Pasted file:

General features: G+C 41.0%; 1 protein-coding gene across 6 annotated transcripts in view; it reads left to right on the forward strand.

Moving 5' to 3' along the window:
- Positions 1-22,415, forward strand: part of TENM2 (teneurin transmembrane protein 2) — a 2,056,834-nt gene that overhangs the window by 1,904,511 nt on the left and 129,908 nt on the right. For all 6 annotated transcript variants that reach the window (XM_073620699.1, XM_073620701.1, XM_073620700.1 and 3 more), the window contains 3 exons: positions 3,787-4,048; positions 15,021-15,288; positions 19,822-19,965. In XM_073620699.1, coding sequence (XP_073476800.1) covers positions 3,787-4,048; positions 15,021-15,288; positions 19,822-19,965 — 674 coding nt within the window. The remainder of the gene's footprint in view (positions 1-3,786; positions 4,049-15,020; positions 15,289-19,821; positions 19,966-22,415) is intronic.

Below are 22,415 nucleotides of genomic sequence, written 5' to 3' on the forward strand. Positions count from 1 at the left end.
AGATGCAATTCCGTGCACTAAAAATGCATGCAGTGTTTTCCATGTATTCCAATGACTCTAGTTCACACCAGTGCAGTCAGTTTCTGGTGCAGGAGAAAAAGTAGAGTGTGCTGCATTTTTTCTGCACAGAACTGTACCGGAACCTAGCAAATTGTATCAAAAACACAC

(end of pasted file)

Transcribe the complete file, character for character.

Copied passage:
General features: G+C 41.0%; 1 protein-coding gene across 6 annotated transcripts in view; it reads left to right on the forward strand.

Moving 5' to 3' along the window:
- Positions 1-22,415, forward strand: part of TENM2 (teneurin transmembrane protein 2) — a 2,056,834-nt gene that overhangs the window by 1,904,511 nt on the left and 129,908 nt on the right. For all 6 annotated transcript variants that reach the window (XM_073620699.1, XM_073620701.1, XM_073620700.1 and 3 more), the window contains 3 exons: positions 3,787-4,048; positions 15,021-15,288; positions 19,822-19,965. In XM_073620699.1, coding sequence (XP_073476800.1) covers positions 3,787-4,048; positions 15,021-15,288; positions 19,822-19,965 — 674 coding nt within the window. The remainder of the gene's footprint in view (positions 1-3,786; positions 4,049-15,020; positions 15,289-19,821; positions 19,966-22,415) is intronic.

Below are 22,415 nucleotides of genomic sequence, written 5' to 3' on the forward strand. Positions count from 1 at the left end.
AGATGCAATTCCGTGCACTAAAAATGCATGCAGTGTTTTCCATGTATTCCAATGACTCTAGTTCACACCAGTGCAGTCAGTTTCTGGTGCAGGAGAAAAAGTAGAGTGTGCTGCATTTTTTCTGCACAGAACTGTACCGGAACCTAGCAAATTGTATCAAAAACACAC